• Kelly Miyamoto

Cancel Culture


PHOTO COURTESY SHUTTERSTOCK

Existing in the public eye has often gone hand in hand with a hypercritical focus on one's personal life. There's no shortage of public figures who have been the subject of criticism and the center of scandal. But recently, that criticism has taken on a new shape.

Whether it's over a controversial comment, an unpopular opinion, a long-forgotten tweet or picture, or even outright criminal activity, many high-profile people have been subject to a rise in widespread and aggressive shaming by the masses, usually on an online stage. From celebrities and social media personalities to world leaders and business figures, no one is exempt from this relatively new level of scrutiny, often referred to as cancel culture, call-out culture, and even sometimes outrage culture.

At first glance, cancel culture seems to be all about holding people accountable for problematic behaviour, but oftentimes it becomes more about a cry for blanket condemnation and less about someone taking real responsibility for what they did.

Many take issue with this idea that one wrong move could define someone's entire life. Besides, does cancelling someone even work? Not nearly as often as it doesn't. There are cases where cancel culture sticks and a public figure is cast out, but generally the online fury is very brief and any significant social consequences are short-term or lacking in severity compared to original calls for boycotts or bringing careers to an end.

Personally, there are certain things people can do and have done that are more than enough to make me not want to bother engaging with ideas of second chances or forgiveness, but I don't think writing people off or blacklisting them should be the automatic answer to any and all incidents of wrongdoing. Taking a step further, another issue that comes up with cancel culture is that applying the same response and treating every incident with the same outrage diminishes the weight of things that deserve more attention and concern than others.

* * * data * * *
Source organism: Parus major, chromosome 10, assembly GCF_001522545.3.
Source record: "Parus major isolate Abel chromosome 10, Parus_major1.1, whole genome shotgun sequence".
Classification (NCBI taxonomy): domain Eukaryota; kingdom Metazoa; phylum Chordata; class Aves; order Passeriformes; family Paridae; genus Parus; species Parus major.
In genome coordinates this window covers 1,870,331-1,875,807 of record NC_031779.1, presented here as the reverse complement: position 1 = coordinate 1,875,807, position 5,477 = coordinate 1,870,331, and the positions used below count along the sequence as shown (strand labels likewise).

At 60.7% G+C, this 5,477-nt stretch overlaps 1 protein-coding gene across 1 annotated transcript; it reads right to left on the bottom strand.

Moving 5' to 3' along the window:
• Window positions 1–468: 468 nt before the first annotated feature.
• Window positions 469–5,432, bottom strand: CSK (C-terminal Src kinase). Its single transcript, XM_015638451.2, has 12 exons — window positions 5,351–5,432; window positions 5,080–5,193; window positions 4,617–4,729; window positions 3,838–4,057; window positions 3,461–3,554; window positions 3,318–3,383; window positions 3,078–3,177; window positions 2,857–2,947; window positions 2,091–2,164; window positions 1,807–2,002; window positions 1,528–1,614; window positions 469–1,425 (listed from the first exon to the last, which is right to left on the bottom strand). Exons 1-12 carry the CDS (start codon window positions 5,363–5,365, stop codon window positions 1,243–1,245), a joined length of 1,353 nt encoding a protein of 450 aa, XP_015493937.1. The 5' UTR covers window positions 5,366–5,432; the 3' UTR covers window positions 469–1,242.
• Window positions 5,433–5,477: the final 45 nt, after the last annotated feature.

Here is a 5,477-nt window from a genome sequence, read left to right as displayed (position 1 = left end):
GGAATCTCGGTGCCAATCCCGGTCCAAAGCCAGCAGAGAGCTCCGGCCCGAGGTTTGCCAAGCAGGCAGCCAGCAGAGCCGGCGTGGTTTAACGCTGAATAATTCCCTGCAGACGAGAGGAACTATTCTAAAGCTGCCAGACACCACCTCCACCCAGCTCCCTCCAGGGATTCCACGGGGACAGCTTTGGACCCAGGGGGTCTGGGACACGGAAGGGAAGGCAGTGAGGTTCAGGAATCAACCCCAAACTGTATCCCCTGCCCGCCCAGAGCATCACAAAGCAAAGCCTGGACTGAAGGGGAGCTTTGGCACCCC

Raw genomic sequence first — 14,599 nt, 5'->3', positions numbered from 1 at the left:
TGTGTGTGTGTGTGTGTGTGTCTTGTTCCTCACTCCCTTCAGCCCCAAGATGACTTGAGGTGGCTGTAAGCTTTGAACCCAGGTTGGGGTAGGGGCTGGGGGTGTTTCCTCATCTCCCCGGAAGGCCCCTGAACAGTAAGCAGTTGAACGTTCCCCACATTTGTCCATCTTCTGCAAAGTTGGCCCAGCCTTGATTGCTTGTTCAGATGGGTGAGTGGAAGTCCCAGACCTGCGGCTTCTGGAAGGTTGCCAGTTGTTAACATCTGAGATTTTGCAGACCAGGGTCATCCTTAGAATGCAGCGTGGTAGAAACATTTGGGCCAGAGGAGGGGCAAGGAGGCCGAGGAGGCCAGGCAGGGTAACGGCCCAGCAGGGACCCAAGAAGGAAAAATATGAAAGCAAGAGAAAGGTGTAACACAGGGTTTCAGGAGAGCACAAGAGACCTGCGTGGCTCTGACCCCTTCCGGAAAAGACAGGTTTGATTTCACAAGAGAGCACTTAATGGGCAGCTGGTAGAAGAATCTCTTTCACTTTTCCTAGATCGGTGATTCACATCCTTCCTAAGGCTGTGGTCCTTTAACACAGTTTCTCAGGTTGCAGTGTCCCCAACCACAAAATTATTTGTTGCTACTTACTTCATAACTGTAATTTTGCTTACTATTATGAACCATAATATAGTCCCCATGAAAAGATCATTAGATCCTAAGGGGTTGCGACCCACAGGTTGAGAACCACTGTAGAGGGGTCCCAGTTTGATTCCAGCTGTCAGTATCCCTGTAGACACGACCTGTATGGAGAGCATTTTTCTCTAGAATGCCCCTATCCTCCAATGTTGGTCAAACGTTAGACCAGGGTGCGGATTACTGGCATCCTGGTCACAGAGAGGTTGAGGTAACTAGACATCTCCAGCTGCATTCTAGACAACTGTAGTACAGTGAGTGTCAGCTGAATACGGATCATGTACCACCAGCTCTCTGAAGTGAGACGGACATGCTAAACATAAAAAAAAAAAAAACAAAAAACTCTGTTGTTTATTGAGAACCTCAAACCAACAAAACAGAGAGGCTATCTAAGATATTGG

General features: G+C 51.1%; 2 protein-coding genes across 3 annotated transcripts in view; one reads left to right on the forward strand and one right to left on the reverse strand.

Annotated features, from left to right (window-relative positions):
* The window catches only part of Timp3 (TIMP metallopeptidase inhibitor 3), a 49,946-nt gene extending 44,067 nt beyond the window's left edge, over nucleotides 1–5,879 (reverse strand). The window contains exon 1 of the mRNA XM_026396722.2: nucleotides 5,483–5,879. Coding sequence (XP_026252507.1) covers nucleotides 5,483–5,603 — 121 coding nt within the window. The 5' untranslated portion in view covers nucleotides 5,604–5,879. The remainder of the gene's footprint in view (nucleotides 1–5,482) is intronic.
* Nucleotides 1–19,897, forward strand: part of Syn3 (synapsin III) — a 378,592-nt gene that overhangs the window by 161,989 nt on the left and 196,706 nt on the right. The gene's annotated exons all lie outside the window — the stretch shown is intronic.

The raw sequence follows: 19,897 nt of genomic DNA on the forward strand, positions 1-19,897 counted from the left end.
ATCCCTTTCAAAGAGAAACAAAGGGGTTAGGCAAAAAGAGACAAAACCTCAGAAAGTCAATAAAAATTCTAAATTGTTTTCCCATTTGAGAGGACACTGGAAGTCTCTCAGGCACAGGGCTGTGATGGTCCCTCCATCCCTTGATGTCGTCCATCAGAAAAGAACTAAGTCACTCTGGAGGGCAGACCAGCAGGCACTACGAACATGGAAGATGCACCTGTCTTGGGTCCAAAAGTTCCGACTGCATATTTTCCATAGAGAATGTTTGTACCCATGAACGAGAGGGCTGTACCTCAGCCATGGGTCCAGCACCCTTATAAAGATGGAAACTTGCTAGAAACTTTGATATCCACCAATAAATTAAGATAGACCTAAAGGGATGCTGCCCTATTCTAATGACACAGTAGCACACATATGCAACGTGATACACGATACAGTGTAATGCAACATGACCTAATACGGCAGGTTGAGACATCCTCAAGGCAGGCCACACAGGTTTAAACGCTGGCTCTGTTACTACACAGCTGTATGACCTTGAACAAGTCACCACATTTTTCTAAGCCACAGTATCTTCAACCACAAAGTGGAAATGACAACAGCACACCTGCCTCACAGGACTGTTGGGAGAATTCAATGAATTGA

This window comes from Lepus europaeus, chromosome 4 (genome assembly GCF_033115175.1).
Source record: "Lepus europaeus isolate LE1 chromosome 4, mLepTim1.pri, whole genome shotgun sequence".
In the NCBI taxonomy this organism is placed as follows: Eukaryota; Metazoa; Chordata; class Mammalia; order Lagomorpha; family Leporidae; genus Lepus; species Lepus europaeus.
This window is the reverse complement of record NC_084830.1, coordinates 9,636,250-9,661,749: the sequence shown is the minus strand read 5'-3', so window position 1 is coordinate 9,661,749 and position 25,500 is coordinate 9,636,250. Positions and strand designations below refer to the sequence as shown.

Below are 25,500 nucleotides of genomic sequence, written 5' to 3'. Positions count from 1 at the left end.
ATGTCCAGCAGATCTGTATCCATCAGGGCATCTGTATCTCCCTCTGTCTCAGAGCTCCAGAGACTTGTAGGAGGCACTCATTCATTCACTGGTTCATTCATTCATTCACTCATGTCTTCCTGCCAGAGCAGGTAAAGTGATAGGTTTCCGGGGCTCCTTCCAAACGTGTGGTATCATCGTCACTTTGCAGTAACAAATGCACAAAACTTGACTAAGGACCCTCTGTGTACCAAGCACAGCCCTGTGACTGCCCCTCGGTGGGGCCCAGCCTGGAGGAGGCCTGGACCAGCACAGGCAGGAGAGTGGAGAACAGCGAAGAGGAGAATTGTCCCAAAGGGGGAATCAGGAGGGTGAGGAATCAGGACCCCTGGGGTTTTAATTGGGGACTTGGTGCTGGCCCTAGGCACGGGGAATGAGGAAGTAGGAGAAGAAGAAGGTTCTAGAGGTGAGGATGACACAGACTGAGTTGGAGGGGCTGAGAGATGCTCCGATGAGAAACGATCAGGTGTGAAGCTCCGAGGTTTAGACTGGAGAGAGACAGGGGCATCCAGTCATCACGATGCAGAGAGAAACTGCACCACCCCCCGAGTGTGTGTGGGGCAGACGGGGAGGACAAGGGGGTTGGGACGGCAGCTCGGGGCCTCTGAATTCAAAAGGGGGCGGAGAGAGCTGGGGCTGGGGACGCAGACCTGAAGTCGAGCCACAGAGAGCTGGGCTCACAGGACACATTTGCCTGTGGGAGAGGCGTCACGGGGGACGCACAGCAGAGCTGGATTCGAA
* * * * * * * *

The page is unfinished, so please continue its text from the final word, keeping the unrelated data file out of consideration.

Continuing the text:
Complete moral purity is an impossible standard. If our first and only response to perceived moral faults is to ‘cancel’ someone permanently, we deprive ourselves of any chance to grow and learn.

But letting things slide without comment or criticism of any kind isn't the way to go either. We should be able to acknowledge and engage critically with our faults. Taking public figures off of their historic pedestal and holding them accountable for their actions is a step in the right direction. The key is to find a middle ground between the extremes of zero responsibility and a one strike policy.

Cancel culture as it is does not allow for true accountability. It robs us of the opportunity to do better. We all say and do things we shouldn't at times throughout our lives, and we should have space to consider questions of responsibility and to take steps toward positive change. Perfection is not achievable, but progress and self-improvement are.

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